"I am the only one among all of my friends from high school who came back," Potter said. "I was planning on leaving until the Grizzlies showed up and I was excited about the chance to work for an NBA team in my hometown.

"Before this year my friends would always tease me about staying here. But now my friends who live in other cities are wondering what's going on back home and talking about the Grizzlies. They have a pride in the city that wasn't there before."

Which was part of the intent, according to former NBA player Elliot Perry, a Memphian who joined the ownership group in 2005. Perry, who volunteers for the Grizzlies Foundation in addition to the Boys & Girls Club, said now that the franchise has the city's attention, he wants to use it to promote education to help lift the city up.

"We've always envisioned being more than just an NBA team in Memphis, " said Perry, who also runs an annual fundraiser to support local organizations dedicated to helping kids. "We wanted to be community leaders. But it's hard to do that when you're not winning, because no one is paying attention to you. Now we have the city's attention, we have the country's attention, and so our next step is to use our influence to stress the importance of education, to help keep our brightest kids here in the city and create jobs so people can live."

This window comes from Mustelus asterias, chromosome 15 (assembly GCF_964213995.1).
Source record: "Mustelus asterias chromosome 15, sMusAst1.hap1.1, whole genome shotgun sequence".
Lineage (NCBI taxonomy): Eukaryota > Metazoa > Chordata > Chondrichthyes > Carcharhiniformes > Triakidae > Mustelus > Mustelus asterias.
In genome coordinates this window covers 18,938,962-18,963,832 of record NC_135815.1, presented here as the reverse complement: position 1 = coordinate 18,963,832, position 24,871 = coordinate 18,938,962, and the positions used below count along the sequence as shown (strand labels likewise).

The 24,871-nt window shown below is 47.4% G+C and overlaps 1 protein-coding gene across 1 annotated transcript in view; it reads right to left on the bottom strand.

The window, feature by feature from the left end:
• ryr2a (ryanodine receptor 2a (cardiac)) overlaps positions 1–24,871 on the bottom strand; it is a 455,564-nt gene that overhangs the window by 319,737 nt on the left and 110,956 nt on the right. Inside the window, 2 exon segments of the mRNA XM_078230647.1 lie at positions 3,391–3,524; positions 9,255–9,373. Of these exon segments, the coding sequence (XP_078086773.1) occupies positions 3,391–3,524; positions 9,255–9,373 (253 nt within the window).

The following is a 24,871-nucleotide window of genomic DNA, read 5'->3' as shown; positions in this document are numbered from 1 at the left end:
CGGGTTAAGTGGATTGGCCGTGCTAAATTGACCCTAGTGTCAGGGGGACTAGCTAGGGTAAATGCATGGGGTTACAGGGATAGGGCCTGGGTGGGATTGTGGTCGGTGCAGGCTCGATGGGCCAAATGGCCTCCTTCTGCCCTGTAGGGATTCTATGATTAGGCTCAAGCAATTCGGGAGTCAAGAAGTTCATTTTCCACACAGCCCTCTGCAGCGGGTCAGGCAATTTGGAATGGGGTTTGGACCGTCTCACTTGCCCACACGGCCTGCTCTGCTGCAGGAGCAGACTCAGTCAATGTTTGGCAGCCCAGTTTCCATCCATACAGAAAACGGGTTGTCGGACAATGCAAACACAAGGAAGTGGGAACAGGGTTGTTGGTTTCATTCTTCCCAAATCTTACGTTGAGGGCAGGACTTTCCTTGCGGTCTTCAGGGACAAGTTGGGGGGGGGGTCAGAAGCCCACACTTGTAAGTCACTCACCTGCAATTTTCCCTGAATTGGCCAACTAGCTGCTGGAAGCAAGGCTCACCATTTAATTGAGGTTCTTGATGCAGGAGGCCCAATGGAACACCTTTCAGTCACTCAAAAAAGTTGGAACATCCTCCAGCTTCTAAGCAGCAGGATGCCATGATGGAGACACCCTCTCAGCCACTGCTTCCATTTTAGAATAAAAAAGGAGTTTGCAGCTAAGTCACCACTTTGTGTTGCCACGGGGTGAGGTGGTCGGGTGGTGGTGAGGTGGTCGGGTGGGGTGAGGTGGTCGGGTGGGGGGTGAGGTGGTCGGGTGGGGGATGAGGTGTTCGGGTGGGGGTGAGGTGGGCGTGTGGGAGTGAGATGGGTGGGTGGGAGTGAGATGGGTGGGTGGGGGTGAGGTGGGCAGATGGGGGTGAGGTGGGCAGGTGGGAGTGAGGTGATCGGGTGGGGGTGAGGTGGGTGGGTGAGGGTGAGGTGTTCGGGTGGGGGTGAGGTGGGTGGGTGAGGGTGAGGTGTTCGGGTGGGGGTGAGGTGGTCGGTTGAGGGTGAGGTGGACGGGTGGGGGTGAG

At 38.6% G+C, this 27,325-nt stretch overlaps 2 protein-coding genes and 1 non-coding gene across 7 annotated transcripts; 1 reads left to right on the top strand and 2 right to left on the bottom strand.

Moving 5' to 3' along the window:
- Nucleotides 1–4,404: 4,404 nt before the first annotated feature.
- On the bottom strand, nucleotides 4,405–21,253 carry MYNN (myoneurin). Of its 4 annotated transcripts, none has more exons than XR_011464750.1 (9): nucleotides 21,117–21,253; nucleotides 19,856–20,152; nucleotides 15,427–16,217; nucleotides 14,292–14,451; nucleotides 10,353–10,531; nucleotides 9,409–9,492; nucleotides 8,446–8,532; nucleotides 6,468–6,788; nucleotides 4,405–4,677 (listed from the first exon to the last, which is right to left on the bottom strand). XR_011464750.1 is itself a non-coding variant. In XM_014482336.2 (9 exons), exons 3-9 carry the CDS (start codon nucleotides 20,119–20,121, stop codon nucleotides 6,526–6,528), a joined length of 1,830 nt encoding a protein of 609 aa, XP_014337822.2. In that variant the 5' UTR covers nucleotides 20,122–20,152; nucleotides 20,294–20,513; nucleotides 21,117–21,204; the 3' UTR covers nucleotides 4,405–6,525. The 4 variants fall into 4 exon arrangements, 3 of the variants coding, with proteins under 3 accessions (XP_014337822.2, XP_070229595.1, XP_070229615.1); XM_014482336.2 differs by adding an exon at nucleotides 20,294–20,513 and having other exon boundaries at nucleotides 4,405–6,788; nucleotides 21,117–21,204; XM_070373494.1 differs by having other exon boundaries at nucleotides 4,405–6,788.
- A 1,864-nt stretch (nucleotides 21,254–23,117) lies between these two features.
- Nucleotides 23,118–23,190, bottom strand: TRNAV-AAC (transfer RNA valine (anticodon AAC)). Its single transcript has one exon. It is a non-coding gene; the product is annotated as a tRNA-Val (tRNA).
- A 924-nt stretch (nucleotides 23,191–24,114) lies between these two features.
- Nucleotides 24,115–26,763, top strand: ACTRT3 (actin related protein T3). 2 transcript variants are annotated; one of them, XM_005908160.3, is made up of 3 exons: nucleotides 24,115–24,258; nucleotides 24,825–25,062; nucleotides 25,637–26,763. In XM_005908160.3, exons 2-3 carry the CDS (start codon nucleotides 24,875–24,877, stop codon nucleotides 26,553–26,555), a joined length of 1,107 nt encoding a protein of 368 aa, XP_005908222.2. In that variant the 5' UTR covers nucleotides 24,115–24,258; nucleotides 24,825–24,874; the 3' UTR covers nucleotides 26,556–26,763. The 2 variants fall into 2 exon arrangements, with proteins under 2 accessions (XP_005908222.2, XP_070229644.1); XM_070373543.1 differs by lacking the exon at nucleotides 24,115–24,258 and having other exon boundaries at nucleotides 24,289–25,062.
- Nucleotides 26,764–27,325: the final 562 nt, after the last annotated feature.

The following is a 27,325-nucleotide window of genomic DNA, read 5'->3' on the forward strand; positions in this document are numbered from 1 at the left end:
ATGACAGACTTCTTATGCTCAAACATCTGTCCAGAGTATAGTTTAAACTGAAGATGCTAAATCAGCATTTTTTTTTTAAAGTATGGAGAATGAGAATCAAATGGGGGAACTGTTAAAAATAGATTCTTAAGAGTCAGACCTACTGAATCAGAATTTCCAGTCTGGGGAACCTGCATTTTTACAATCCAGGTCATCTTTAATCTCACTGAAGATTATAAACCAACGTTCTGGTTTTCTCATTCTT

All of which is good news to Penny Hardaway, another homegrown NBA player, whose prospective professional career was almost derailed when he was shot in the foot during a robbery at a relative's house in the city.

"It's not as [violent] as it used to be, but it's still there a little bit, and people think that's what's Memphis is all about, and it's not," he said. "Having the Grizzlies here has brought money to our community, it brought the NBA to our community and it's brought the community together."

Now, according to Andy Cates, another minority owner of the Grizzlies, the goal is to keep it that way.

"I love this city and I love the people of this city," said Cates, who also grew up in Memphis. "We have contributed so much good to the history of this country from our music to our food and just our spirit. We have to build on this positive energy that we have.

"What the Grizzlies have been able to do this year is fantastic, but I'm even more excited about what this city can do now that we're finally coming together."

LZ Granderson is a senior writer for ESPN.com. He can be reached at lzgranderson@yahoo.com.